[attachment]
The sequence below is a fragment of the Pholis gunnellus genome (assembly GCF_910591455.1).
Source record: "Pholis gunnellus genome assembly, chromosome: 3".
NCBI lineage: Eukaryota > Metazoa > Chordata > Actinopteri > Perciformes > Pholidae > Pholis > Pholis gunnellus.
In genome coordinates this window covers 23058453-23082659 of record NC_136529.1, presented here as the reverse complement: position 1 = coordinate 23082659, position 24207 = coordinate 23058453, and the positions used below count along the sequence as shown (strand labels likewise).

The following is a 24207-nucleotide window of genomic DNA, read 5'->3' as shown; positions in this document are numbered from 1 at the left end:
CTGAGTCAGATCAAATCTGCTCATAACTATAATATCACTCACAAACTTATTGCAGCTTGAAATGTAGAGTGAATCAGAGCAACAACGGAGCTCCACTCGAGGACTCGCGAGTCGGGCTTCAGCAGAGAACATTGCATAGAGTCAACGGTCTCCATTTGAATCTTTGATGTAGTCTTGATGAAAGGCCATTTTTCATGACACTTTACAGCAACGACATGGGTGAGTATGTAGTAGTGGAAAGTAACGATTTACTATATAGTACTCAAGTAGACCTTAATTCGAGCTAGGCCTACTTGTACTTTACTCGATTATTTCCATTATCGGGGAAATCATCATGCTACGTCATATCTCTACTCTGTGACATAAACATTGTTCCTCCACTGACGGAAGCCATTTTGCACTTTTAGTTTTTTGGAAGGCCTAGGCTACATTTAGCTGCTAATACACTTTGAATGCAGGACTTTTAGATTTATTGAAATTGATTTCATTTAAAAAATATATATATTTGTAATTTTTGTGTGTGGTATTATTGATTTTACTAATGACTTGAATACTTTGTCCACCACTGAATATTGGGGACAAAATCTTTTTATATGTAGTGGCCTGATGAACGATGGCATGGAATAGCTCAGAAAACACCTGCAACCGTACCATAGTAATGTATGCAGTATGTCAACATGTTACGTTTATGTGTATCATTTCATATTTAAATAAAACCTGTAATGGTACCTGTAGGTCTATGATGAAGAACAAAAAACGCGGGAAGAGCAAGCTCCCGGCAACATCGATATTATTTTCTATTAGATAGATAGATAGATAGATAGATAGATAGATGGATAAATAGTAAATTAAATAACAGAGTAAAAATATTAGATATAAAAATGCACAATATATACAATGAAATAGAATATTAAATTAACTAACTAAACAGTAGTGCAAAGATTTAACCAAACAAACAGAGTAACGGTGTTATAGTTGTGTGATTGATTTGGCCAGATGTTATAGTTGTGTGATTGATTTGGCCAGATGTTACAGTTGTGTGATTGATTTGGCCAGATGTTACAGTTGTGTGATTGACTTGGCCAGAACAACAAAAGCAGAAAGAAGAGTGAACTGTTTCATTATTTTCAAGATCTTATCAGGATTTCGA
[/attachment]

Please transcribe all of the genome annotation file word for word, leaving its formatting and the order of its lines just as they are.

The sequence below is a fragment of the Pholis gunnellus genome (assembly GCF_910591455.1).
Source record: "Pholis gunnellus genome assembly, chromosome: 3".
NCBI lineage: Eukaryota > Metazoa > Chordata > Actinopteri > Perciformes > Pholidae > Pholis > Pholis gunnellus.
In genome coordinates this window covers 23058453-23082659 of record NC_136529.1, presented here as the reverse complement: position 1 = coordinate 23082659, position 24207 = coordinate 23058453, and the positions used below count along the sequence as shown (strand labels likewise).

The following is a 24207-nucleotide window of genomic DNA, read 5'->3' as shown; positions in this document are numbered from 1 at the left end:
CTGAGTCAGATCAAATCTGCTCATAACTATAATATCACTCACAAACTTATTGCAGCTTGAAATGTAGAGTGAATCAGAGCAACAACGGAGCTCCACTCGAGGACTCGCGAGTCGGGCTTCAGCAGAGAACATTGCATAGAGTCAACGGTCTCCATTTGAATCTTTGATGTAGTCTTGATGAAAGGCCATTTTTCATGACACTTTACAGCAACGACATGGGTGAGTATGTAGTAGTGGAAAGTAACGATTTACTATATAGTACTCAAGTAGACCTTAATTCGAGCTAGGCCTACTTGTACTTTACTCGATTATTTCCATTATCGGGGAAATCATCATGCTACGTCATATCTCTACTCTGTGACATAAACATTGTTCCTCCACTGACGGAAGCCATTTTGCACTTTTAGTTTTTTGGAAGGCCTAGGCTACATTTAGCTGCTAATACACTTTGAATGCAGGACTTTTAGATTTATTGAAATTGATTTCATTTAAAAAATATATATATTTGTAATTTTTGTGTGTGGTATTATTGATTTTACTAATGACTTGAATACTTTGTCCACCACTGAATATTGGGGACAAAATCTTTTTATATGTAGTGGCCTGATGAACGATGGCATGGAATAGCTCAGAAAACACCTGCAACCGTACCATAGTAATGTATGCAGTATGTCAACATGTTACGTTTATGTGTATCATTTCATATTTAAATAAAACCTGTAATGGTACCTGTAGGTCTATGATGAAGAACAAAAAACGCGGGAAGAGCAAGCTCCCGGCAACATCGATATTATTTTCTATTAGATAGATAGATAGATAGATAGATAGATAGATGGATAAATAGTAAATTAAATAACAGAGTAAAAATATTAGATATAAAAATGCACAATATATACAATGAAATAGAATATTAAATTAACTAACTAAACAGTAGTGCAAAGATTTAACCAAACAAACAGAGTAACGGTGTTATAGTTGTGTGATTGATTTGGCCAGATGTTATAGTTGTGTGATTGATTTGGCCAGATGTTACAGTTGTGTGATTGATTTGGCCAGATGTTACAGTTGTGTGATTGACTTGGCCAGAACAACAAAAGCAGAAAGAAGAGTGAACTGTTTCATTATTTTCAAGATCTTATCAGGATTTCGA